Jockey Gavin Lerena enjoyed a nice double at Turffontein on Women’s Day 9 August. Despite the joy and smiles, his win on the Erico Verdonese-trained Titano in the seventh race warrants a relook by the Stipendiary Stewards as the Doowaley gelding was patently not ridden all the way to the line.
We are not out for Lerena’s blood and have no issue with the young man. Even though he has been in the news recently with a shocker of a ride on Flirtation in the Durban July. But today was a different time and a new day. It is, though, about doing the right thing and curbing potential bad habits. Top jockey Kevin Shea went through a similar confidence patch a few years ago when he habitually geared down at the line.
Phumelela made a commendable effort to brighten up the public holiday horseracing by getting the lovely Julie Alexander to act as an oncourse presenter for our racing channel. Despite that, it is difficult to imagine anybody wanting to take his wife or mom to that part of Johannesburg and on a day when the racing was competitive, but lacking substance.
It is bad enough when a horse that should have won gets caught late for lack of perserverance and overconfidence by a jockey. Hard-earned public money is running on racing and the connections also need to know that their horse will be given every chance. That, thankfully, was not the issue today.Titano actually won. He came through down the middle inside and hit the front 250m from home. He skipped clear and was looking to run away from his opponents and win easily when Lerena dropped his hands, gave him a congratulatory smack down the neck and let him coast in the final 25m. This soft approach allowed Millenium Wind to get within one length of him, while the one-paced Mantosh stayed on to finish within a flattering 1,5 lengths of the winner.
Most punters study form when making their selections. This includes the measurables of distance, weight, lengths behind(or won by) and time. Subsequent merit ratings allocated by the handicapper are naturally also of consequence. Unfortunately jockey Lerena did us no favours by unwittingly skewing the race time and the winning margin. We assume, and hope, that the handicapper will look closely at the race itself in this instance and not just the flattering one length winning margin. If the merit ratings are allocated on paper statistics alone, there could be a problem.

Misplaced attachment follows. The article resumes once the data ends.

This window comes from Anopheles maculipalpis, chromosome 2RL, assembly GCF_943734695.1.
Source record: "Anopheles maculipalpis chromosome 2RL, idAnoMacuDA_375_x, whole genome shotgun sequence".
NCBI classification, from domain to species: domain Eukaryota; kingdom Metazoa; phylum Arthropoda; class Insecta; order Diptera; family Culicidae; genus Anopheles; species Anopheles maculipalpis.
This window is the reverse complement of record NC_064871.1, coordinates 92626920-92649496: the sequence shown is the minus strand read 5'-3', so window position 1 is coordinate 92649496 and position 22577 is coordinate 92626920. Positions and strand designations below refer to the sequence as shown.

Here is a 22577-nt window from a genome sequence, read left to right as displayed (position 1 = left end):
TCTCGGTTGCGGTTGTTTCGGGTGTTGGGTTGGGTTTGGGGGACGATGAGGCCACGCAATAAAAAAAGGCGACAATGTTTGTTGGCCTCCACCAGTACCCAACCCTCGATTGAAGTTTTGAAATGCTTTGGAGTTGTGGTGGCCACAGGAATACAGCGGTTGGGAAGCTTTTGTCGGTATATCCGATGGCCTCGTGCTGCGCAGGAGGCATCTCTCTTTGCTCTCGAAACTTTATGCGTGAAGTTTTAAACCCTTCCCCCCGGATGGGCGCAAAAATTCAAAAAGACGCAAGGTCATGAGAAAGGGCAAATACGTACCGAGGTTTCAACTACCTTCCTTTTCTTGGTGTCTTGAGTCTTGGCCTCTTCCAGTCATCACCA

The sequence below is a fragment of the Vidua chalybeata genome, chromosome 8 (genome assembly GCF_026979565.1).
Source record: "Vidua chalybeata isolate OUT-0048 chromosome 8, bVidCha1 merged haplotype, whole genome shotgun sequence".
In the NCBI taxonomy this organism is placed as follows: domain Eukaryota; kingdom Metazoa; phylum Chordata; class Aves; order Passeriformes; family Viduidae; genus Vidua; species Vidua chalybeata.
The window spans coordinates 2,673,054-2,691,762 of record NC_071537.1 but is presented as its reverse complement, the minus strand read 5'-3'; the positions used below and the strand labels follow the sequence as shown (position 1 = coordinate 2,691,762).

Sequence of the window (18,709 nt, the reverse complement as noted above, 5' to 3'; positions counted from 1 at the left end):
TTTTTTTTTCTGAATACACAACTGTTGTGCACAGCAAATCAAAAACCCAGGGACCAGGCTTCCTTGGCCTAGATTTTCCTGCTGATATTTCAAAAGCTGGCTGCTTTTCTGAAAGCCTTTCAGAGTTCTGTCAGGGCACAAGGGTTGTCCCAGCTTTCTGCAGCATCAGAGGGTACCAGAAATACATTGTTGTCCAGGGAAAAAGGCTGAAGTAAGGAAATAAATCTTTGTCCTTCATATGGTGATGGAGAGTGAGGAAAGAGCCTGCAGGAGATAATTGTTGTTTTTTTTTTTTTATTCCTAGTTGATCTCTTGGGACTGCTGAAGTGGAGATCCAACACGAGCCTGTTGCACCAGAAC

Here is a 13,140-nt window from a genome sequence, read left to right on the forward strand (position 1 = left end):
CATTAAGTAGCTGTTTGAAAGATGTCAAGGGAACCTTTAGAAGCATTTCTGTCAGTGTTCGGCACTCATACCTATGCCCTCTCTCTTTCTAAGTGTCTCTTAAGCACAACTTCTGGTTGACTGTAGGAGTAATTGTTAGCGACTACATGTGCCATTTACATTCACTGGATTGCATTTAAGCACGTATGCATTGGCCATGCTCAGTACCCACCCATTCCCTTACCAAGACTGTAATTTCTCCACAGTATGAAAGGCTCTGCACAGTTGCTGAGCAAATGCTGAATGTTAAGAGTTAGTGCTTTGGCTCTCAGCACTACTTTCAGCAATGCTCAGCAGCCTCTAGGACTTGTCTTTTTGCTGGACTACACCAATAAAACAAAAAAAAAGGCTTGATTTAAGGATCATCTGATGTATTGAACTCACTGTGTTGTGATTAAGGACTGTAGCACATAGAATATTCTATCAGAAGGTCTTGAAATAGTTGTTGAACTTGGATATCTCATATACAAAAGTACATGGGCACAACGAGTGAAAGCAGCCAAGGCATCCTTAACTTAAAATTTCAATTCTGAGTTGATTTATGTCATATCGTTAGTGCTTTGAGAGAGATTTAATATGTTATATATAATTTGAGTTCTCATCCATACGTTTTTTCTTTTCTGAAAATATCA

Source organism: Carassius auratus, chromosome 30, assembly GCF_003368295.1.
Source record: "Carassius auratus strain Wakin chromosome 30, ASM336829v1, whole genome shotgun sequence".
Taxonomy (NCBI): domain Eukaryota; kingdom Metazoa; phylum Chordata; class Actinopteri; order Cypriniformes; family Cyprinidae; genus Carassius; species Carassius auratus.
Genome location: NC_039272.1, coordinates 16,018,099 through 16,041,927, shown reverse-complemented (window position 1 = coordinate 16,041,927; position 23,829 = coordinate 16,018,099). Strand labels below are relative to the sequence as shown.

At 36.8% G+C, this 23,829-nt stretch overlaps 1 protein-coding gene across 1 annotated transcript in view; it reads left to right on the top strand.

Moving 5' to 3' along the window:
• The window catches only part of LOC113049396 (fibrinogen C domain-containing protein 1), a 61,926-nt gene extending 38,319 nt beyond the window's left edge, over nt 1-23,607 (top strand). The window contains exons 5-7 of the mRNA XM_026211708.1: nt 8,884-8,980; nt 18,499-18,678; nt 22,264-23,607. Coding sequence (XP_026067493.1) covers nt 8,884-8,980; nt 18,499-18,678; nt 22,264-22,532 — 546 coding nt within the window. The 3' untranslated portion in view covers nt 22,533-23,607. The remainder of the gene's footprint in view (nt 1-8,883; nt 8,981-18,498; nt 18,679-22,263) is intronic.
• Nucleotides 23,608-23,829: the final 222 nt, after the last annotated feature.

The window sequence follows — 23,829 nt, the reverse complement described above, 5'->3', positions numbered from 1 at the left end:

Looking at two of Lerena’s other rides on the afternoon, he ran second on the favourite Amatol in the fifth race, when conclusively beaten by Weichong Marwing on Wildest Dream. Once again Lerena went quiet in the final meters of the race when looking assured of a second place and almost allowed Super Red and Hennie Greyling to snatch second place away. It was very close, but he got away with it. His ride on the winner of the last race, Elmswood, was flawless as he hit the front in the final stages and rode the Al Mufti gelding all the way to the line. So there are no excuses.
Weichong Marwing recently returned from a riding stint in Hong Kong and he also rode a double on the day, declaring afterwards that he was ‘getting the hang of the going’. He said that the surface was very hard and that horses were not making up ground. After winning the sixth race on Wildest Dream for world traveller Mike Azzie (the trainer is apparently cruising in the vicinity of Croatia), he cleverly changed tactics on the Gary Alexander Malhub mare Mastende. She took it up early to stay on well and record a third win from 22 starts.
Marthinus Mienie was the third jockey on the day to ride a double, when he grabbed the first two races on the card for the high-riding Paul Matchett yard. The Black Minnaloushe gelding Mini Black ran right away from his opposition in the first race, and was a welcome first winner for Larence Pillay, who owns him in partnership. Matchett explained afterwards that the headband had worked wonders and prevented the naughty gelding from rearing in the stalls. The Matchett coupling Manchurian Tiger and Magnum Power fought out the final 300m of the second race, with the Crabbia-owned Australian bred Magnum Power gaining the upper hand late. He is a colt that will stay on as he matures and he looks to have nice potential.
So a fair afternoon’s entertainment. But let’s hope that the NHRA do something about our jockeys dropping their hands and playing russian roulette with our fragile minds and bank balances.